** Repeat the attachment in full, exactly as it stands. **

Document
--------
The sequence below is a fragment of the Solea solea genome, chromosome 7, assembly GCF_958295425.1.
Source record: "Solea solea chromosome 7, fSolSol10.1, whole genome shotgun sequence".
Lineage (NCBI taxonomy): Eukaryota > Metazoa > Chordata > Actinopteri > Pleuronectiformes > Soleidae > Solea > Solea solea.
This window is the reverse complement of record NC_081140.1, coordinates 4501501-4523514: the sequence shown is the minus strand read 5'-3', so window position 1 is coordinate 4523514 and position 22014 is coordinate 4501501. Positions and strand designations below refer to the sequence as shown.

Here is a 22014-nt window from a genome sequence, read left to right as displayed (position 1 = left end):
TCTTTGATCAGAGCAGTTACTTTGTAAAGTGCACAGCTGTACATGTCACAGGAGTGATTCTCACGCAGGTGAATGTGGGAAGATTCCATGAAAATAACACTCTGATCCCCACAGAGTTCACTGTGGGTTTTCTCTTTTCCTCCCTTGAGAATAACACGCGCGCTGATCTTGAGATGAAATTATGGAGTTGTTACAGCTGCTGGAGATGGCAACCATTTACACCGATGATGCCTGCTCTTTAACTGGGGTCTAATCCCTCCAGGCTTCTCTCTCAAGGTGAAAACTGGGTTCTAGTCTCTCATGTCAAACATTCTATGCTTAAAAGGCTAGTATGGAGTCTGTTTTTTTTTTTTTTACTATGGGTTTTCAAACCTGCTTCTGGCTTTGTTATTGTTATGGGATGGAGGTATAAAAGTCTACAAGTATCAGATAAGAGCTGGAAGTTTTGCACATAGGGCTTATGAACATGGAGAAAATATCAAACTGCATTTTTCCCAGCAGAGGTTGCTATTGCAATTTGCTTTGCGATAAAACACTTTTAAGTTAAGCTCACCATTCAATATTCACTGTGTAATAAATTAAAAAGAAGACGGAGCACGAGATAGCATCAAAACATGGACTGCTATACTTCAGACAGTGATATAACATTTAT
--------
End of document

The sequence below is a fragment of the Solea solea genome, chromosome 7, assembly GCF_958295425.1.
Source record: "Solea solea chromosome 7, fSolSol10.1, whole genome shotgun sequence".
Lineage (NCBI taxonomy): Eukaryota > Metazoa > Chordata > Actinopteri > Pleuronectiformes > Soleidae > Solea > Solea solea.
This window is the reverse complement of record NC_081140.1, coordinates 4501501-4523514: the sequence shown is the minus strand read 5'-3', so window position 1 is coordinate 4523514 and position 22014 is coordinate 4501501. Positions and strand designations below refer to the sequence as shown.

Here is a 22014-nt window from a genome sequence, read left to right as displayed (position 1 = left end):
TCTTTGATCAGAGCAGTTACTTTGTAAAGTGCACAGCTGTACATGTCACAGGAGTGATTCTCACGCAGGTGAATGTGGGAAGATTCCATGAAAATAACACTCTGATCCCCACAGAGTTCACTGTGGGTTTTCTCTTTTCCTCCCTTGAGAATAACACGCGCGCTGATCTTGAGATGAAATTATGGAGTTGTTACAGCTGCTGGAGATGGCAACCATTTACACCGATGATGCCTGCTCTTTAACTGGGGTCTAATCCCTCCAGGCTTCTCTCTCAAGGTGAAAACTGGGTTCTAGTCTCTCATGTCAAACATTCTATGCTTAAAAGGCTAGTATGGAGTCTGTTTTTTTTTTTTTTACTATGGGTTTTCAAACCTGCTTCTGGCTTTGTTATTGTTATGGGATGGAGGTATAAAAGTCTACAAGTATCAGATAAGAGCTGGAAGTTTTGCACATAGGGCTTATGAACATGGAGAAAATATCAAACTGCATTTTTCCCAGCAGAGGTTGCTATTGCAATTTGCTTTGCGATAAAACACTTTTAAGTTAAGCTCACCATTCAATATTCACTGTGTAATAAATTAAAAAGAAGACGGAGCACGAGATAGCATCAAAACATGGACTGCTATACTTCAGACAGTGATATAACATTTAT